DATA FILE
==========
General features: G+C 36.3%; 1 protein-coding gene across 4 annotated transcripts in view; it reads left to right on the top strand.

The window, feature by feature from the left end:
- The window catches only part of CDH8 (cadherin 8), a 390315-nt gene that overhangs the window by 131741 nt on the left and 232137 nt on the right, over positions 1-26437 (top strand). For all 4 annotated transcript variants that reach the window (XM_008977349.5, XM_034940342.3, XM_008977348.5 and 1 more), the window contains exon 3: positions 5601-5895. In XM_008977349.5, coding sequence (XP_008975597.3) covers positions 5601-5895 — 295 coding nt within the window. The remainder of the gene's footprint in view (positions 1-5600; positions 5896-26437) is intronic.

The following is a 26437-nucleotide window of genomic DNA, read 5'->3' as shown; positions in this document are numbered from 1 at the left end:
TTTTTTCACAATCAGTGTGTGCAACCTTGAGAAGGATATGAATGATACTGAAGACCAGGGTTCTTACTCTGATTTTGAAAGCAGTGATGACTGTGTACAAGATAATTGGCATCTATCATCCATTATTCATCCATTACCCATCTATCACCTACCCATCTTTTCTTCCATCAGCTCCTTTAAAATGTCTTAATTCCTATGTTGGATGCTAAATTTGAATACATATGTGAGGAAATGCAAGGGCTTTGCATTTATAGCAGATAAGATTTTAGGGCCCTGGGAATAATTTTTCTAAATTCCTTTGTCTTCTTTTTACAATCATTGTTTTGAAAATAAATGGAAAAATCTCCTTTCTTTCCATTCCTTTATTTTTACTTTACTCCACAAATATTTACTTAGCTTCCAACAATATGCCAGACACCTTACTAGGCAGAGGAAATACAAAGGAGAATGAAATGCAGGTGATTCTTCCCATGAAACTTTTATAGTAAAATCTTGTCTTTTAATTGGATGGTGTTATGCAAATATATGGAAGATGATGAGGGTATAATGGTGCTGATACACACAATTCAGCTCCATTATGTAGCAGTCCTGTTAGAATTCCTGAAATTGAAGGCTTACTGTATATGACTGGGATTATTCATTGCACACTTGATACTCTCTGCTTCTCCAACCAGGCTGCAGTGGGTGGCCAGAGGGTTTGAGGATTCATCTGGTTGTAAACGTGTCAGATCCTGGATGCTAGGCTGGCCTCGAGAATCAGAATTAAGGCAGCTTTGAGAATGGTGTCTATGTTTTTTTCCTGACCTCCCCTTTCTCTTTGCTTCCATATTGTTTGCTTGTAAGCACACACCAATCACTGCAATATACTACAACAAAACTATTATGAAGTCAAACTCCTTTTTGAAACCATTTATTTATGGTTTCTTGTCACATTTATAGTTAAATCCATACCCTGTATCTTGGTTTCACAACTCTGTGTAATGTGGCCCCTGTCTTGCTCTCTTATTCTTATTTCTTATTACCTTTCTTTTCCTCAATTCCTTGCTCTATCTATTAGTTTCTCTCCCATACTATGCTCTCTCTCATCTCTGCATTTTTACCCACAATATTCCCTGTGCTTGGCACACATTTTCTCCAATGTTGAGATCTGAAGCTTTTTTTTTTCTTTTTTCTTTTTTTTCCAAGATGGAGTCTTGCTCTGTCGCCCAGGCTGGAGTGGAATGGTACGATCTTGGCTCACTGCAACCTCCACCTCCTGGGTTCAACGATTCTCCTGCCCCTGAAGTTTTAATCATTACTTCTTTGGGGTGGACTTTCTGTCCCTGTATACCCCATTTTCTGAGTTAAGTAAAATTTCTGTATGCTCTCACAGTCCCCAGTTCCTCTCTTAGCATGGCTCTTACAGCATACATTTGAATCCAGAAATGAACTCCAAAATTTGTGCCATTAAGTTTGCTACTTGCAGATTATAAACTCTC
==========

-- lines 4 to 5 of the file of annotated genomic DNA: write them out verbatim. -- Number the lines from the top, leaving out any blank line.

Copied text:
The following is a 26437-nucleotide window of genomic DNA, read 5'->3' as shown; positions in this document are numbered from 1 at the left end:
TTTTTTCACAATCAGTGTGTGCAACCTTGAGAAGGATATGAATGATACTGAAGACCAGGGTTCTTACTCTGATTTTGAAAGCAGTGATGACTGTGTACAAGATAATTGGCATCTATCATCCATTATTCATCCATTACCCATCTATCACCTACCCATCTTTTCTTCCATCAGCTCCTTTAAAATGTCTTAATTCCTATGTTGGATGCTAAATTTGAATACATATGTGAGGAAATGCAAGGGCTTTGCATTTATAGCAGATAAGATTTTAGGGCCCTGGGAATAATTTTTCTAAATTCCTTTGTCTTCTTTTTACAATCATTGTTTTGAAAATAAATGGAAAAATCTCCTTTCTTTCCATTCCTTTATTTTTACTTTACTCCACAAATATTTACTTAGCTTCCAACAATATGCCAGACACCTTACTAGGCAGAGGAAATACAAAGGAGAATGAAATGCAGGTGATTCTTCCCATGAAACTTTTATAGTAAAATCTTGTCTTTTAATTGGATGGTGTTATGCAAATATATGGAAGATGATGAGGGTATAATGGTGCTGATACACACAATTCAGCTCCATTATGTAGCAGTCCTGTTAGAATTCCTGAAATTGAAGGCTTACTGTATATGACTGGGATTATTCATTGCACACTTGATACTCTCTGCTTCTCCAACCAGGCTGCAGTGGGTGGCCAGAGGGTTTGAGGATTCATCTGGTTGTAAACGTGTCAGATCCTGGATGCTAGGCTGGCCTCGAGAATCAGAATTAAGGCAGCTTTGAGAATGGTGTCTATGTTTTTTTCCTGACCTCCCCTTTCTCTTTGCTTCCATATTGTTTGCTTGTAAGCACACACCAATCACTGCAATATACTACAACAAAACTATTATGAAGTCAAACTCCTTTTTGAAACCATTTATTTATGGTTTCTTGTCACATTTATAGTTAAATCCATACCCTGTATCTTGGTTTCACAACTCTGTGTAATGTGGCCCCTGTCTTGCTCTCTTATTCTTATTTCTTATTACCTTTCTTTTCCTCAATTCCTTGCTCTATCTATTAGTTTCTCTCCCATACTATGCTCTCTCTCATCTCTGCATTTTTACCCACAATATTCCCTGTGCTTGGCACACATTTTCTCCAATGTTGAGATCTGAAGCTTTTTTTTTTCTTTTTTCTTTTTTTTCCAAGATGGAGTCTTGCTCTGTCGCCCAGGCTGGAGTGGAATGGTACGATCTTGGCTCACTGCAACCTCCACCTCCTGGGTTCAACGATTCTCCTGCCCCTGAAGTTTTAATCATTACTTCTTTGGGGTGGACTTTCTGTCCCTGTATACCCCATTTTCTGAGTTAAGTAAAATTTCTGTATGCTCTCACAGTCCCCAGTTCCTCTCTTAGCATGGCTCTTACAGCATACATTTGAATCCAGAAATGAACTCCAAAATTTGTGCCATTAAGTTTGCTACTTGCAGATTATAAACTCTC